Peregrine Farm News Vol. 16 #5, 3/1/19

What’s been going on!

Late newsletter this week as I slipped away for my last hiking trip of the winter.  Yesterday I arrived back just in time to help Jason and Shiloh and their crew from Tumbling Shoals Farm load half of the Big Top parts into a giant 30 foot long box truck so they can transport them back to their farm near Wilkesboro.

This morning they were back at 9:00 to get the second half and a good thing just before this next cold rain moved in.  The amount of steel required to cover a half an acre of ground is prodigious.  We had enough legs (225) to cover three quarters of an acre and along with all the associated braces and hoops (120) not to mention all the huge plastic sheets too.  So that is first and the biggest of the equipment and infrastructure we are going to sell as we downsize into Peregrine Farm 7.0 and it is a relief to have it gone to a good home.

So we made it to March and of course we have at least one more big cold snap coming this week with several nights in the low 20’s, in like a lion.  At least it will be dry which we need so we can get ready to slide the tunnels in preparation for planting the super early tomatoes and cucumbers.  The pace begins to quicken now.

Picture of the Week


Some tough farm girls on a cold morning

What’s going to be at the Market?  Continue reading

Peregrine Farm News Vol. 16 #4, 2/21/19 The Big Reveal

Peregrine Farm 7.0, or as we joke, back under really old management.

My father, who was a keen observer of life, always said that you had to reinvent yourself every so often.  By our loose thinking we have done so with Peregrine Farm about every 6 years or so. From all Pick-Your-Own berries to vegetables and cut flowers sold at Wholesale and Farmers’ Market.  From only Betsy on the farm full time to both of us with employees.  Reducing the emphasis on wholesale to really focusing on the Farmers’ Market.  Turkeys and the Big Tops.  Bringing Jennie on as a business partner.  All big changes in both direction and to “the brand”.  7.0 is the next re-jiggering, as my father would have also said, is probably the most dramatic since getting out of the Pick-Your-Own business.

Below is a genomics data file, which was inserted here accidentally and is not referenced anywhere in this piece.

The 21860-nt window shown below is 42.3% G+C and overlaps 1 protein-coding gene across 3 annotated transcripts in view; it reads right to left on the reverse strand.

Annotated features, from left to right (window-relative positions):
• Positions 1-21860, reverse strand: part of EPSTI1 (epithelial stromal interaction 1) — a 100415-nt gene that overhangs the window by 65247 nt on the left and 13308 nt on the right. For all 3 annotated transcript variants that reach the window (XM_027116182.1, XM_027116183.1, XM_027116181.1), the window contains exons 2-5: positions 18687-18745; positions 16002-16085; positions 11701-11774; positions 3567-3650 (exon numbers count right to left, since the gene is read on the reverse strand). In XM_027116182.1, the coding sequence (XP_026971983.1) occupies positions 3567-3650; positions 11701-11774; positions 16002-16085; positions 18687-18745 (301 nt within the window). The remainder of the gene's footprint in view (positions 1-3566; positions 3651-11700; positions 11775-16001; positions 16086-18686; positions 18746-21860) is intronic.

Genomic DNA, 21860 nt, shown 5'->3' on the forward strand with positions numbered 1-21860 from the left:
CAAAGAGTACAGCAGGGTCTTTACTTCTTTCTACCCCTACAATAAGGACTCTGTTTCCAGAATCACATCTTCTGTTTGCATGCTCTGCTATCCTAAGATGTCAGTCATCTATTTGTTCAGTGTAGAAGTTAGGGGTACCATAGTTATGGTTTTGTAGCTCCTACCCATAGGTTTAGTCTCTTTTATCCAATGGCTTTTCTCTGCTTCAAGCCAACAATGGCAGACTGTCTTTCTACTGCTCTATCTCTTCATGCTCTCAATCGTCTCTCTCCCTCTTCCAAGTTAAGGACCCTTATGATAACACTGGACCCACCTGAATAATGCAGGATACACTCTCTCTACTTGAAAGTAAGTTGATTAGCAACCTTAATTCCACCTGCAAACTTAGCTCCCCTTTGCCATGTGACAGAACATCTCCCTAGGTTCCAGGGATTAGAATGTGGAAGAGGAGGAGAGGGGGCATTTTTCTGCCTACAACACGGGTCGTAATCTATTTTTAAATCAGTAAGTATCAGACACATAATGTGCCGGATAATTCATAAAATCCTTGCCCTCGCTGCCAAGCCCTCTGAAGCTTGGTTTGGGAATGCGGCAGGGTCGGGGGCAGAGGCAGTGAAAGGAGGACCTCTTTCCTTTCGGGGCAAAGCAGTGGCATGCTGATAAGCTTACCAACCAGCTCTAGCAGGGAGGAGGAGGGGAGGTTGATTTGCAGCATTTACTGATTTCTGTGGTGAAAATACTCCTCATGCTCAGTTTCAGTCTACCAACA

If you read previous farm transition pieces closely you know that our original plan, before Jennie, was to eventually downsize to where just the two of us could do the work, go to Farmers’ Market only part of the year and become old characters at market (we may have already attained the last part) and that is what we are doing.  There are points of no return with this plan and we are fine with that.  The two big ones are getting so small that there is not enough work to actually hire help and giving up one of our two spaces at the market because we will not have enough product to fill two spaces and won’t be there enough weeks to qualify to have two spaces (27 weeks).

When Jennie made her decision last June we began to draw up the new plan.  It had to revolve around farming in the cooler months as both of us have gotten to where we don’t tolerate the heat well anymore and we wanted a large chunk of time off for travel and to enjoy life while we are still in good shape.  We have to attend market at least 17 weeks a year to hold one reserved space which is the key to us being successful.  While the “cooler months” do include fall and winter the difficulties of producing enough, consistently, in those seasons are too many.  We would focus on late winter, spring- when the growing conditions are the best and the very early bit of summer.

We also knew that we couldn’t grow every crop that we had in the past, so as pragmatic business people we did a deep dive into our data to determine which ones really paid the bills and how much of it we really needed to produce to meet market demand.  This also meant giving up crops that either didn’t carry their weight, didn’t grow easily on this piece of land or we just didn’t like growing.  The years of experimentation were over, we were going to only grow the tried and true.

In the downsizing we would limit ourselves to only a half an acre, a big change from the 2 to 2.5 acres we had been producing for the last decade or more with four to five people.  This is one quarter acre outdoors and one quarter acre under the cover of the little sliding tunnels.  We are moving from being small farmers to large gardeners.